July 1, 2011

"There Will Be Bleed"

Adapted from a presentation I gave at Foothill College's Letterpress class on June 25, 2011. Some information may only apply to specific equipment at Foothill.

Bleed is a printing term that refers to printing that goes beyond the edge of the paper sheet. This is accomplished by printing on a larger piece of paper than the finished size, and then trimming off the excess to ensure that the unprinted edges don't occur in the final document.

By now, I've printed a few designs with bleeds, and want to share some techniques I learned through trial and error that will help save time and work, and increase the likelihood that your final product will turn out well.

But first, let's examine some of the problems that can happen when you print a design with a bleed. In these examples, I'm using a set of 2-color "business" cards, but these issues could apply to any design.

You are a master printer, and whatever you envision, you can faithfully reproduce on the press. Your finished prints look like this:

Ideal prints

A) Parallel edges: the sides of the paper are parallel to the edges of the design, so it's easy to position your finished prints in the paper cutter.
B) Perfect registration: all colors are exactly where you want them, in relationship to each other and the paper. Your crop marks overlap completely.
C) Consistent registration: all the sheets are printed in the exact same location (i.e. the paper was fed into the press the same exact way each time).

Then, when you go to trim, you can simply
  • stack all your prints (because of the consistent registration), 
  • position them in the paper cutter (thanks to the parallel edges, you don't need to set up unusual angled cuts), and 
  • make the following cuts (following your perfectly registered crop marks), ordering them to avoid unnecessary adjustments of the paper cutter:

Ideal trimming order

1) Cut one side
2 & 3) Cut a perpendicular side(s)
4) Cut 3.5”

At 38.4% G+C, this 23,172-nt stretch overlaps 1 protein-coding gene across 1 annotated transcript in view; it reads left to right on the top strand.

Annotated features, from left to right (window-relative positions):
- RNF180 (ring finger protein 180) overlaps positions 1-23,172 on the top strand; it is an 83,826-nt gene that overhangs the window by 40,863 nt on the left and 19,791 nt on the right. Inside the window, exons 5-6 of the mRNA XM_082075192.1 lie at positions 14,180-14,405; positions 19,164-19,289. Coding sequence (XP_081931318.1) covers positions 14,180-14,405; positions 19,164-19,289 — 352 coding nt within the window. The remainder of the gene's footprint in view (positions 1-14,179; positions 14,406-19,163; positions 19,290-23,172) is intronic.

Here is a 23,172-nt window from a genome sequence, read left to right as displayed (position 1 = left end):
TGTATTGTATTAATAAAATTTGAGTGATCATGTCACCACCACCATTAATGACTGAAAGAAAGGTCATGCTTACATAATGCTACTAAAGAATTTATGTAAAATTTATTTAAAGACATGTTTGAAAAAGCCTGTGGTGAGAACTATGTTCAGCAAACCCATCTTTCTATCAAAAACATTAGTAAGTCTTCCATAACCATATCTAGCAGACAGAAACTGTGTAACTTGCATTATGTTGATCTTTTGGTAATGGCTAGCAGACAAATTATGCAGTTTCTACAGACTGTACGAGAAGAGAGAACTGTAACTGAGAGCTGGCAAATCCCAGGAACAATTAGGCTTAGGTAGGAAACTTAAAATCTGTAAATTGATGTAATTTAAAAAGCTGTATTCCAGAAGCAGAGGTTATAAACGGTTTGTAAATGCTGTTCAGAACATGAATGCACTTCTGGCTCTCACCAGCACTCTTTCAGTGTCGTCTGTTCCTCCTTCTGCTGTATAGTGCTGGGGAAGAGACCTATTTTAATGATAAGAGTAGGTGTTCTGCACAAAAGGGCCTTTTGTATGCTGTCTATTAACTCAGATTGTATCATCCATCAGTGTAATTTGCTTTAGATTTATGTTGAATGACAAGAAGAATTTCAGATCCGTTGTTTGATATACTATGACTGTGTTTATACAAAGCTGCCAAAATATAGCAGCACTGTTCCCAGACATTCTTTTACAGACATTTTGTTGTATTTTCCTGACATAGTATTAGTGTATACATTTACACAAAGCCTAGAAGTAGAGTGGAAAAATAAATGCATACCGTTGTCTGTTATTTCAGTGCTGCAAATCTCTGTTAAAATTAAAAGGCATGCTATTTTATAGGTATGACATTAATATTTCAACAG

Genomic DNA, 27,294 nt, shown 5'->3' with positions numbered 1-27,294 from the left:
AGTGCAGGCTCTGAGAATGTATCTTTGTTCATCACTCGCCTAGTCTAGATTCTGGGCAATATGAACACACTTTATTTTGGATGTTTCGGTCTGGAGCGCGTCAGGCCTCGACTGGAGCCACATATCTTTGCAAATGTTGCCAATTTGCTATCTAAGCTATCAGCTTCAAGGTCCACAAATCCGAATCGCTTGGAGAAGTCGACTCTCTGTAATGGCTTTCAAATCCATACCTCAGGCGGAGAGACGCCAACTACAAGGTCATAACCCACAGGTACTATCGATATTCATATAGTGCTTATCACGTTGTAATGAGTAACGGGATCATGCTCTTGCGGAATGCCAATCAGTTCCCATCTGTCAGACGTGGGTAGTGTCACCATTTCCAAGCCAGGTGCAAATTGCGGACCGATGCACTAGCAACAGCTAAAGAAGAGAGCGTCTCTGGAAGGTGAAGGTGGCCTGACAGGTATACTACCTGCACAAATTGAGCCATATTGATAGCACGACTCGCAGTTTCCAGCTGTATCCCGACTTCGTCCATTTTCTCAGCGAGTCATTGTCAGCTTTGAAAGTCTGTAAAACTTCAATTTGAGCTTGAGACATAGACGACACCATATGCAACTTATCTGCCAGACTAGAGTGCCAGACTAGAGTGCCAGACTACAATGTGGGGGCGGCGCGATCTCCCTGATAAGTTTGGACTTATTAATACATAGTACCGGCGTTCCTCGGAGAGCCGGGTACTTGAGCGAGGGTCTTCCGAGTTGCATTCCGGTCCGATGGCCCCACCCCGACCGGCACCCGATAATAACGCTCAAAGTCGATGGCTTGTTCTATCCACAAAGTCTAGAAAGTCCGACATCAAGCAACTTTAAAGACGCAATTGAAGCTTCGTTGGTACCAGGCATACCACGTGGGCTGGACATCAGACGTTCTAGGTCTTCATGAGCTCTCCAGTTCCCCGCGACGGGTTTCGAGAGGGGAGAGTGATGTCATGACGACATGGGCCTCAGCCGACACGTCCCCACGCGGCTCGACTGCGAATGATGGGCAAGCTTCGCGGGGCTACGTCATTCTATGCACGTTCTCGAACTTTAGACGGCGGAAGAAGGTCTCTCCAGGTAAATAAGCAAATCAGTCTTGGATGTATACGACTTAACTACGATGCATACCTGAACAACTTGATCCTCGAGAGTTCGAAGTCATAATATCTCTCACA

5 & 6) Cut 2”

Your first 2 cuts are perpendicular to each other, so you can get a square edge to start with. Continue making cuts in an order that ensures you will not cut off all your crop marks at once, or have to adjust the paper cutter more than you have to. In general, cut perpendicular to the last cut you made to avoid cutting off all your crop marks at once.

For the rest of us, things don't always turn out so perfectly. If your paper wasn't perfectly square or had lovely but troublesome deckles, if you don't have a press with an automated paper-feeding mechanism, or are in a rush (time is the greatest luxury), your prints might look more like this:

Realistic prints

A) Nonparallel edges: edges of design are not parallel with edge of paper.
B) Poor registration: If printing multiple colors, colors are not registered; crop marks of one color may fall within design area of another color.
C) Inconsistent registration: printed area falls slightly differently on each piece of paper.

Then, when you go to trim...

Don't give up; there is hope

It doesn't have to be like this. There are several things you can do before and after printing to prevent this. The following techniques can help:
  • Reduce number of cuts (and number of times you have to re-configure the paper cutter),
  • Use less paper and photopolymer,
  • Allow for less than perfect registration (thus salvaging mis-registered prints).

After completing your design: How to Set Up For Printing Bleeds
1. Offset your crop marks. This decreases the chances of crop marks appearing in the design area.

If printing multiple colors, decide which color is the most important to trim to; offset crop marks of all other colors even more than this one. For example, I've decided that the pink is most important to have properly registered on the paper, so I have offset the black much more than the pink. This is especially helpful if one color contains important text and the other color is used as a secondary accent, or if one color contains a design element that would be very noticeable if not positioned correctly.

1. Offset crop marks

2. If printing multiple copies on one piece of paper (e.g. 2-up, 4-up), set up your design to share edges that don't bleed (or when design allows) to minimize # of cuts, and area of paper and photopolymer needed. For example, the designs below bleed only on the sides, or have allover patterns that can run directly from one piece to another.

2. Share non-bleed edges, save paper

Some bleed designs can easily share edges

After printing: How to Trim Bleeds
Once you've finished printing, the only thing left is to trim.

If prints vary a LOT in where they fall on the paper, try hand-trimming 2 perpendicular edges (like cuts 1 and 2, below) to get a square edge that you can then use in the paper cutter:
Sample trimming sequence

If using the blue paper cutter in the back of the studio, plan your cuts so that the last edge cut is as long as possible, such as the sample trimming sequence above. The shorter the edge against the back of the cutter, the more the paper stack can rotate as the blade cuts, resulting in un-square cuts (e.g. rectangular business card becomes a trapezoid).

Hopefully, these tips will help you make the most of your printing skills so that you can minimize the time and effort it takes to print designs with a bleed, while enjoying the visual impact it can add to your prints.

After trimming
 I'm finished.  ;)